The Rock and Pillar range on the left and the 
Taieri Range on the right. And lots of farm land.
As we walked Sis told me about the trip 
she had had on the Trans Siberian Railway and this
filled in quite a bit of our time as we walked.
We didn't notice the time passing. 

We did notice quite a few of these heading
 in the direction we had just come from. Or the end for them :)
Everyone called out greetings and were very friendly.
And yes, looking forward from the start,or looking back
 from where we were it seemed an awful long way to the corner.

But it was a coming up. Just above the gate in the right of this 
photo is a bend in the trail.And when we turned the corner  
we came across the first hut and stamping post. Ngapuna. 
The huts were built after the style of shepherds huts to provide shelter for such intrepid walkers and cyclists as ourselves. 

Oh, were we pleased to see it. Inside we went, bags down,
 drinks out, snacks out and some of that winter gear
 taken off and packed in the backpacks. Yes when we started out it was rather cool but after an hour of fairly solid walking we were feeling quite warm, and the temperature had risen slightly.
And just in case you are interested, that long straight walk was seven kilometres and we had covered it in an hour!

How do we know this? All the information is in the huts,
 along with maps and details of the area you are walking in.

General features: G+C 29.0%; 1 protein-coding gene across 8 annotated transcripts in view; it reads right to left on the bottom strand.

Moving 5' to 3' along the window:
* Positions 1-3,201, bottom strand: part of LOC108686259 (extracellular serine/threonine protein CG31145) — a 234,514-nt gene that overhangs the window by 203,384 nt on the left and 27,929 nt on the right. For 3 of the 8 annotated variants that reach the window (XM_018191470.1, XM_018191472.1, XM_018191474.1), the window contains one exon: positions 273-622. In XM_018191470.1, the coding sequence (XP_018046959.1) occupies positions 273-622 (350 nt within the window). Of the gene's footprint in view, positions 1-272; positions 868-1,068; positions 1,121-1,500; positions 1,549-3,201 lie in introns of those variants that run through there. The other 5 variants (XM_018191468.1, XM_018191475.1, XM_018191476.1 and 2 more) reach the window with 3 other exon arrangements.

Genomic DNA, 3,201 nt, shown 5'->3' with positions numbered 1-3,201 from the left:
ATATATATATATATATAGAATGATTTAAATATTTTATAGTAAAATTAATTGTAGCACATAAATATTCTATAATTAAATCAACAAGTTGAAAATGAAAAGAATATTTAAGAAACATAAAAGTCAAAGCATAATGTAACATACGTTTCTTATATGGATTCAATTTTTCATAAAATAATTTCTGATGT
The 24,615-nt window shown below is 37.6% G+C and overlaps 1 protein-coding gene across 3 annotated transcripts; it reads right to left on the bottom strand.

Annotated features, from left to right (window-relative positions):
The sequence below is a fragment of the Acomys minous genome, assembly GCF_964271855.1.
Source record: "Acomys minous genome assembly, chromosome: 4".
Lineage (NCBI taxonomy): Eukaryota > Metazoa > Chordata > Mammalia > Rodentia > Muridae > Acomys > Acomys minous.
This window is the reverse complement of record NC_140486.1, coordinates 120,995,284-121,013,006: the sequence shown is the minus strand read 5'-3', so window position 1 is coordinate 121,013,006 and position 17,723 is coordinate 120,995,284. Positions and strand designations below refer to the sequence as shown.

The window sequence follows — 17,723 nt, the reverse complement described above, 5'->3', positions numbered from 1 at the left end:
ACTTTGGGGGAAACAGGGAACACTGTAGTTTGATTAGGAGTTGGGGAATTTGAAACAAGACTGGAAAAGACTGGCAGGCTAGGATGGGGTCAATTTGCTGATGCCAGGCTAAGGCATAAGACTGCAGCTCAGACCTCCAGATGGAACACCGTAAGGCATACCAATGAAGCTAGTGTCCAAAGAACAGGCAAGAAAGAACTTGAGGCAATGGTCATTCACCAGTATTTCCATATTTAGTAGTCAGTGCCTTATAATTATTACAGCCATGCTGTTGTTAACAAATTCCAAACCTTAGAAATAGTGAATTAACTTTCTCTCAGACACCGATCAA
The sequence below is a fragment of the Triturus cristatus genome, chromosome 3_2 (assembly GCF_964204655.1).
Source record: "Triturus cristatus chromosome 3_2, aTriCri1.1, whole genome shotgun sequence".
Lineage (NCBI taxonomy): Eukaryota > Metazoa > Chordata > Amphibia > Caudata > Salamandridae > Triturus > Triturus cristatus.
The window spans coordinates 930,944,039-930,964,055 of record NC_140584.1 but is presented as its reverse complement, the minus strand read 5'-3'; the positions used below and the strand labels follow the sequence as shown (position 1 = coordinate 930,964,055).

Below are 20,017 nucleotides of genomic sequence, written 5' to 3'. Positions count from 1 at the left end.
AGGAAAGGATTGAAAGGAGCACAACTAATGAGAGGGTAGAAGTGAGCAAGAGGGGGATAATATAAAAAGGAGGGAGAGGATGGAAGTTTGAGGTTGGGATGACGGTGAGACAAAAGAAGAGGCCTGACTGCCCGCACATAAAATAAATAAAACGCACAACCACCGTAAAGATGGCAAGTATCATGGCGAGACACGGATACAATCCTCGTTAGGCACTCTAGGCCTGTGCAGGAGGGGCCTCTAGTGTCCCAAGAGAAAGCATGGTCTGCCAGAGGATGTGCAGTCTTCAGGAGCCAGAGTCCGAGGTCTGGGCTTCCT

Needless to say, the next part of the walk was slightly slower
but we did the walk in good time for a couple of older gals.

 The next section was also a bit more scenic 
with some interesting sights.Can you see 
the rabbit in the picture above? It hopped slowly
 along the fence line and took very little notice of us.
Then it took off into the gorse.

On one side of the trail was dairy and sheep farming.
This is two paddocks, the cows are in a paddock behind.

Then a bit further up the track were these three old 
girls keeping out of the midday sun.They just looked
 at us and kept on chewing, probably thinking
 "mad dogs and Englishmen go out in the midday sun".

Four k's more of walking and we were at Moynihan's Hut, 
a very welcome sight. We stopped here for a few minutes 
as well. The huts are very basic, corrugated iron 
and a wooden form inside to sit on. And we took the 
opportunity to sit each time, but made the mistake
 of letting our feet just dangle. Big mistake at this point
 as they didn't take too kindly to hitting the trail again.

Three hours and 14 k's after we set out we reached our destination. 
We were met at the Rock and Pillar Station by my GKB with
 the car and, another flask of hot water. For  a hot cuppa. He was such a lovely patient support person, he drove us back to camp
 and then took us to the shop to get ice creams :)

Originally we had intended to walk to Hyde which was 28 k's in all, but were so pleased to see our great supporter with the car we decided to stop. It was all a learning curve and set us up for a more relaxed walked the next day and more realistic expectations.
But I'll tell you about that another day. Thank you if you have stayed the distance -  I really should have warned you to make a pot of tea before you started reading.

joining Amy at:

That's it for this week.
I'll see you here next time. 
Keep well.

Friday, 4 March 2016

Small town sights

I have recently been in the Strath Taieri area 
walking part of the Otago Rail Trail.
Below are some photo's we took in Middlemarch, 
the little town we stayed in

A sculpture made from bolts from old railway sleepers.

Around the corner another one, a moa, 
made from old horseshoes. Moas were a 
large bird, native to New Zealand, now extinct.

Two 'older' people with a bicycle made for two :)

Young Clydesdale's.

And because you either end or begin 
your journey at Middlemarch here is the
 starting/ending point to the rail trail.

joining Amy for:
Five on Friday

Have a great week,